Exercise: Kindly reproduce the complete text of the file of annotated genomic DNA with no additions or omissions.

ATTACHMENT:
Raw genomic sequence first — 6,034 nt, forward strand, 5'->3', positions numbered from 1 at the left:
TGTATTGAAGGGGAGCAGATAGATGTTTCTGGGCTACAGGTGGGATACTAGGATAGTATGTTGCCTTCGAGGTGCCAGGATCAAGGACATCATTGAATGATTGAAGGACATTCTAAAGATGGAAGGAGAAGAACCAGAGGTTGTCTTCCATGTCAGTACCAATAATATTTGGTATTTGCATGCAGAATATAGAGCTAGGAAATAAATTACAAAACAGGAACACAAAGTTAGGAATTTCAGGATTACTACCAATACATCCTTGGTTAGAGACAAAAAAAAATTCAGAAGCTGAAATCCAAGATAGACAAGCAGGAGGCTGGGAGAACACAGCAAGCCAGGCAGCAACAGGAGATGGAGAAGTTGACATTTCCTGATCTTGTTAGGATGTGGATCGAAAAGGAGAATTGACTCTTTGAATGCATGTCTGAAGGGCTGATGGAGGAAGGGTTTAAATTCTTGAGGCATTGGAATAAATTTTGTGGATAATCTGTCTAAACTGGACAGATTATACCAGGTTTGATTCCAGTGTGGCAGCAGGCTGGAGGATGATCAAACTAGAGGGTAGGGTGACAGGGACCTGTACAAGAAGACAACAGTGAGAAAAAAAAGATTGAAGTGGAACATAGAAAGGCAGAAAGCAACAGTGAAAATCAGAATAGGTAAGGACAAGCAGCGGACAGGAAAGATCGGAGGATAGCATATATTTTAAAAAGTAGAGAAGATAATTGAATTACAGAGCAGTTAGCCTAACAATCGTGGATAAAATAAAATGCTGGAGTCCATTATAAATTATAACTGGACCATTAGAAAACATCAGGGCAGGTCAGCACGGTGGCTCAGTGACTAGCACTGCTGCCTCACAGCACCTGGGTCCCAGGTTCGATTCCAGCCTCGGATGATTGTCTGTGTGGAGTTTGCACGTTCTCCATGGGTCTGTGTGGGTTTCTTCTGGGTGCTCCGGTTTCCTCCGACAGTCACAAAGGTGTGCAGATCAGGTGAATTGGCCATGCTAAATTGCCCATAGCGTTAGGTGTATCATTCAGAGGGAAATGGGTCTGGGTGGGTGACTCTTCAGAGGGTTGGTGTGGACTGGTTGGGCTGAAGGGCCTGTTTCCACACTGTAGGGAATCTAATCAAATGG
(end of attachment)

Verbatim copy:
Raw genomic sequence first — 6,034 nt, forward strand, 5'->3', positions numbered from 1 at the left:
TGTATTGAAGGGGAGCAGATAGATGTTTCTGGGCTACAGGTGGGATACTAGGATAGTATGTTGCCTTCGAGGTGCCAGGATCAAGGACATCATTGAATGATTGAAGGACATTCTAAAGATGGAAGGAGAAGAACCAGAGGTTGTCTTCCATGTCAGTACCAATAATATTTGGTATTTGCATGCAGAATATAGAGCTAGGAAATAAATTACAAAACAGGAACACAAAGTTAGGAATTTCAGGATTACTACCAATACATCCTTGGTTAGAGACAAAAAAAAATTCAGAAGCTGAAATCCAAGATAGACAAGCAGGAGGCTGGGAGAACACAGCAAGCCAGGCAGCAACAGGAGATGGAGAAGTTGACATTTCCTGATCTTGTTAGGATGTGGATCGAAAAGGAGAATTGACTCTTTGAATGCATGTCTGAAGGGCTGATGGAGGAAGGGTTTAAATTCTTGAGGCATTGGAATAAATTTTGTGGATAATCTGTCTAAACTGGACAGATTATACCAGGTTTGATTCCAGTGTGGCAGCAGGCTGGAGGATGATCAAACTAGAGGGTAGGGTGACAGGGACCTGTACAAGAAGACAACAGTGAGAAAAAAAAGATTGAAGTGGAACATAGAAAGGCAGAAAGCAACAGTGAAAATCAGAATAGGTAAGGACAAGCAGCGGACAGGAAAGATCGGAGGATAGCATATATTTTAAAAAGTAGAGAAGATAATTGAATTACAGAGCAGTTAGCCTAACAATCGTGGATAAAATAAAATGCTGGAGTCCATTATAAATTATAACTGGACCATTAGAAAACATCAGGGCAGGTCAGCACGGTGGCTCAGTGACTAGCACTGCTGCCTCACAGCACCTGGGTCCCAGGTTCGATTCCAGCCTCGGATGATTGTCTGTGTGGAGTTTGCACGTTCTCCATGGGTCTGTGTGGGTTTCTTCTGGGTGCTCCGGTTTCCTCCGACAGTCACAAAGGTGTGCAGATCAGGTGAATTGGCCATGCTAAATTGCCCATAGCGTTAGGTGTATCATTCAGAGGGAAATGGGTCTGGGTGGGTGACTCTTCAGAGGGTTGGTGTGGACTGGTTGGGCTGAAGGGCCTGTTTCCACACTGTAGGGAATCTAATCAAATGG